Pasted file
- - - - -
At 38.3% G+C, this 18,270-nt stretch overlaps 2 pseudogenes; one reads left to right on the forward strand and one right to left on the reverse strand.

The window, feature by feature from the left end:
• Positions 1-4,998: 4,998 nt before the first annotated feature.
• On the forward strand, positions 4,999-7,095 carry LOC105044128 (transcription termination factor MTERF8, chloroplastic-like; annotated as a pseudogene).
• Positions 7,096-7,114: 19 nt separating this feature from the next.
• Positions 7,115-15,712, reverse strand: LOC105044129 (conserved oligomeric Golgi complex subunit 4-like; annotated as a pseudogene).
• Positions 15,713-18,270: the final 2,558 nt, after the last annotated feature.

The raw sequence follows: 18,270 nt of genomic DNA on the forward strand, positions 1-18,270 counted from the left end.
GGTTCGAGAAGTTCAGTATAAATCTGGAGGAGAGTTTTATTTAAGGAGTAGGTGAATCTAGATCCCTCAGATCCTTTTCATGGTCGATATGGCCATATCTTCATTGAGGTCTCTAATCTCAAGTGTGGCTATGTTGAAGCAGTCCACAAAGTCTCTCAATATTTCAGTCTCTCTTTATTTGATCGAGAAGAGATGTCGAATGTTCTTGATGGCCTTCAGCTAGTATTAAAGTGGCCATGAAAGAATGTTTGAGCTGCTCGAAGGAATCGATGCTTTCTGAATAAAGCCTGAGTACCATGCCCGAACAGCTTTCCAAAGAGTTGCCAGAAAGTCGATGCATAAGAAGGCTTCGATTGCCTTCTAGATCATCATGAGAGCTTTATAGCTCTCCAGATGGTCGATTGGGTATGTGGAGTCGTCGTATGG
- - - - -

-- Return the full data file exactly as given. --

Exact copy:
At 38.3% G+C, this 18,270-nt stretch overlaps 2 pseudogenes; one reads left to right on the forward strand and one right to left on the reverse strand.

The window, feature by feature from the left end:
• Positions 1-4,998: 4,998 nt before the first annotated feature.
• On the forward strand, positions 4,999-7,095 carry LOC105044128 (transcription termination factor MTERF8, chloroplastic-like; annotated as a pseudogene).
• Positions 7,096-7,114: 19 nt separating this feature from the next.
• Positions 7,115-15,712, reverse strand: LOC105044129 (conserved oligomeric Golgi complex subunit 4-like; annotated as a pseudogene).
• Positions 15,713-18,270: the final 2,558 nt, after the last annotated feature.

The raw sequence follows: 18,270 nt of genomic DNA on the forward strand, positions 1-18,270 counted from the left end.
GGTTCGAGAAGTTCAGTATAAATCTGGAGGAGAGTTTTATTTAAGGAGTAGGTGAATCTAGATCCCTCAGATCCTTTTCATGGTCGATATGGCCATATCTTCATTGAGGTCTCTAATCTCAAGTGTGGCTATGTTGAAGCAGTCCACAAAGTCTCTCAATATTTCAGTCTCTCTTTATTTGATCGAGAAGAGATGTCGAATGTTCTTGATGGCCTTCAGCTAGTATTAAAGTGGCCATGAAAGAATGTTTGAGCTGCTCGAAGGAATCGATGCTTTCTGAATAAAGCCTGAGTACCATGCCCGAACAGCTTTCCAAAGAGTTGCCAGAAAGTCGATGCATAAGAAGGCTTCGATTGCCTTCTAGATCATCATGAGAGCTTTATAGCTCTCCAGATGGTCGATTGGGTATGTGGAGTCGTCGTATGG